TARP Profits a Myth Reports Inspector General

The Obama administration may tout the bailouts of too big to fail banks and the US auto industries as a success but according to a grim new assessment by the bailout’s watchdog, the US taxpayer funded programs are not and may never be profitable.

“It is a widely held misconception that TARP will make a profit,” writes Special Inspector General Christy Romero at the top of her 327-page report. “The most recent cost estimate for TARP is a loss of $60 billion. Taxpayers are still owed $118.5 billion (including $14 billion written off or otherwise lost).”

The Treasury Department’s has repeatedly claimed that the government will eventually at least break even on the bailout. So far, the government has been repaid about $300 billion of the $414 billion it has paid out to banks, but some of those payments have actually come from other government money the Wall Street Journal reported.

In her report, Romero points out that smaller community banks don’t have easy access to other forms of capital and are struggling to get out of TARP. Dividend payments to the U.S. government under TARP will increase from 5 percent to 9 percent in late 2013, which will make repayment even more difficult for small banks.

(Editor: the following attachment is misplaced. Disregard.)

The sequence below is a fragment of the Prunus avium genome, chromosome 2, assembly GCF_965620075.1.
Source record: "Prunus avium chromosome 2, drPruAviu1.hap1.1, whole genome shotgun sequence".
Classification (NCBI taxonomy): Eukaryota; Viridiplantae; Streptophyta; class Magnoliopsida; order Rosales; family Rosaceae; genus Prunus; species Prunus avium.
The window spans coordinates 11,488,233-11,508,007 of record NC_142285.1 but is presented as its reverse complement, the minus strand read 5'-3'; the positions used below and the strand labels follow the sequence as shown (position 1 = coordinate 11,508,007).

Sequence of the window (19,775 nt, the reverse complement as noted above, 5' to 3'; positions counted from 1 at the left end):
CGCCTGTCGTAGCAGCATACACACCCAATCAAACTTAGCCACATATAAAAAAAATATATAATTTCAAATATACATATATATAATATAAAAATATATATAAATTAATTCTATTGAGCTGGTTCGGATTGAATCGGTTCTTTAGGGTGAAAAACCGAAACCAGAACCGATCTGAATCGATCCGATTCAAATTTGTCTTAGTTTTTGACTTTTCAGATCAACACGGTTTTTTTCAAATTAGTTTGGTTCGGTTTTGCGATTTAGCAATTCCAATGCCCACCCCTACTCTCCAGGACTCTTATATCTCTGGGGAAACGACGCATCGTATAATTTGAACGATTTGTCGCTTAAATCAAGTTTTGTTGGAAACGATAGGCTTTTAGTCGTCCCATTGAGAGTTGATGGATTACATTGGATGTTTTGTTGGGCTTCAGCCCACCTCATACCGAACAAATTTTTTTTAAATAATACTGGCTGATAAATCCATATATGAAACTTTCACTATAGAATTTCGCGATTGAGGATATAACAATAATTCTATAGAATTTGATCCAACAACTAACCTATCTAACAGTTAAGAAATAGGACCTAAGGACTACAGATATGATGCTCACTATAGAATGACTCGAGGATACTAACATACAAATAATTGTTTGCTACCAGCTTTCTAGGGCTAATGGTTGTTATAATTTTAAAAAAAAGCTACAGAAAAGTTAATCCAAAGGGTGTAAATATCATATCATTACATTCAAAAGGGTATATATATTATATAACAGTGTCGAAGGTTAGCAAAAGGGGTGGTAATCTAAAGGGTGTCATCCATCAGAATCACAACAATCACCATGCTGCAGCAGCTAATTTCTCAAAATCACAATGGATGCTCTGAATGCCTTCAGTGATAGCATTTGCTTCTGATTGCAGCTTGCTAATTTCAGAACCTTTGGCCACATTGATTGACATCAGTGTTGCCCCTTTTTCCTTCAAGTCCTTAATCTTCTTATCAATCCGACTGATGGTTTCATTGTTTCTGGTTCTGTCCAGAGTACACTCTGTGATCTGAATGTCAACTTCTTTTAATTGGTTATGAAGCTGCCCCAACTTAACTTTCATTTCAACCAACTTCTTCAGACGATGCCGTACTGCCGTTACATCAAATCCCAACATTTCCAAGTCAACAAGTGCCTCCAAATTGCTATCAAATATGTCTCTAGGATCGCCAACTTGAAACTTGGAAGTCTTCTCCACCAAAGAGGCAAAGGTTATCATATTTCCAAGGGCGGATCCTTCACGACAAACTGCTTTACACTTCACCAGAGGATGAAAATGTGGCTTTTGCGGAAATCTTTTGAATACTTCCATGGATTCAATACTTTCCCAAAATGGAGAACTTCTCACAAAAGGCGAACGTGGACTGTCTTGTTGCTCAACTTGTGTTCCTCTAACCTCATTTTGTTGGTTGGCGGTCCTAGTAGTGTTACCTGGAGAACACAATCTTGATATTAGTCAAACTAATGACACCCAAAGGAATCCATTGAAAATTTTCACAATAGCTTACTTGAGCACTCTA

TARP has mainly helped the too big to fail banks, which she are now bigger than ever, but have been slow to lend money to help the economy.

On the plus side, the program gave the banks desperately needed cash to keep the financial system afloat. On the downside the costs of TARP are intangible:

“While TARP and other government responses to the financial crisis may have prevented the immediate collapse of our financial and auto-manufacturing industries and improved stability since 2008, the tradeoff is not without profound long-term consequences.” wrote Romero.

The legacies of TARP include “increased moral hazard,” bloated financial giants and episodes of white-collar crime, which Romero says her office “is uncovering and stopping.”

She also warned that the bailouts may have lulled financial regulators, banks and the American public into a false sense of security. The public’s obsession with whether TARP is going to turn a profit for the U.S. government, fed by the Obama administration, is misleading and missing the point entirely:

“Using a microscope to narrowly focus on the profit or loss of TARP risks losing sight of the bigger picture of whether TARP has been successful in meeting its goals and whether lessons learned from the financial crisis have been adequately implemented so that Treasury, banking regulators, and Congress do not find themselves in the position of rushing out another massive bailout of the financial industry in the form of TARP 2.0.”

Romero also wrote that her office has made nearly 100 recommendations to the Treasury Department for helping prevent waste and abuse under TARP, but the Treasury has adopted only about a third of them.

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